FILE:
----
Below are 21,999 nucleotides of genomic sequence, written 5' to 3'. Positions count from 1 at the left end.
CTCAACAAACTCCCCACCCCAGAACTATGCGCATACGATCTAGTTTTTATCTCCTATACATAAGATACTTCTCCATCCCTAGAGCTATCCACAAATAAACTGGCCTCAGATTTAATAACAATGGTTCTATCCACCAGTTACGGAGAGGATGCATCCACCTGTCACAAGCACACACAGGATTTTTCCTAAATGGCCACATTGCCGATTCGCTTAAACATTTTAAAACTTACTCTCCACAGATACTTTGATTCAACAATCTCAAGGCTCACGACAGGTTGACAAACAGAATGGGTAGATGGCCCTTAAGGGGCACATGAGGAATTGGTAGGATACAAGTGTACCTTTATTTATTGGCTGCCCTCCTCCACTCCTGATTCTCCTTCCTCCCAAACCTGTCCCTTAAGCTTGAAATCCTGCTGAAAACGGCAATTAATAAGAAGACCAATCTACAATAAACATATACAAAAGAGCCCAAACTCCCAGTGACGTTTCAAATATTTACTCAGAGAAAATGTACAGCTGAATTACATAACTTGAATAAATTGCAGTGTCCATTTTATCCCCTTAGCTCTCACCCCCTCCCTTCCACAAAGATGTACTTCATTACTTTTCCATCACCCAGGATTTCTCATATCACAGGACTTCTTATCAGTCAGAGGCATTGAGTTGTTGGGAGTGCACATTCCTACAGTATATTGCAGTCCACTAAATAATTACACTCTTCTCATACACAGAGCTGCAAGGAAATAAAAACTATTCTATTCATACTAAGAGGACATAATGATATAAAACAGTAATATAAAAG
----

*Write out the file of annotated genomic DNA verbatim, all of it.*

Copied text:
Below are 21,999 nucleotides of genomic sequence, written 5' to 3'. Positions count from 1 at the left end.
CTCAACAAACTCCCCACCCCAGAACTATGCGCATACGATCTAGTTTTTATCTCCTATACATAAGATACTTCTCCATCCCTAGAGCTATCCACAAATAAACTGGCCTCAGATTTAATAACAATGGTTCTATCCACCAGTTACGGAGAGGATGCATCCACCTGTCACAAGCACACACAGGATTTTTCCTAAATGGCCACATTGCCGATTCGCTTAAACATTTTAAAACTTACTCTCCACAGATACTTTGATTCAACAATCTCAAGGCTCACGACAGGTTGACAAACAGAATGGGTAGATGGCCCTTAAGGGGCACATGAGGAATTGGTAGGATACAAGTGTACCTTTATTTATTGGCTGCCCTCCTCCACTCCTGATTCTCCTTCCTCCCAAACCTGTCCCTTAAGCTTGAAATCCTGCTGAAAACGGCAATTAATAAGAAGACCAATCTACAATAAACATATACAAAAGAGCCCAAACTCCCAGTGACGTTTCAAATATTTACTCAGAGAAAATGTACAGCTGAATTACATAACTTGAATAAATTGCAGTGTCCATTTTATCCCCTTAGCTCTCACCCCCTCCCTTCCACAAAGATGTACTTCATTACTTTTCCATCACCCAGGATTTCTCATATCACAGGACTTCTTATCAGTCAGAGGCATTGAGTTGTTGGGAGTGCACATTCCTACAGTATATTGCAGTCCACTAAATAATTACACTCTTCTCATACACAGAGCTGCAAGGAAATAAAAACTATTCTATTCATACTAAGAGGACATAATGATATAAAACAGTAATATAAAAG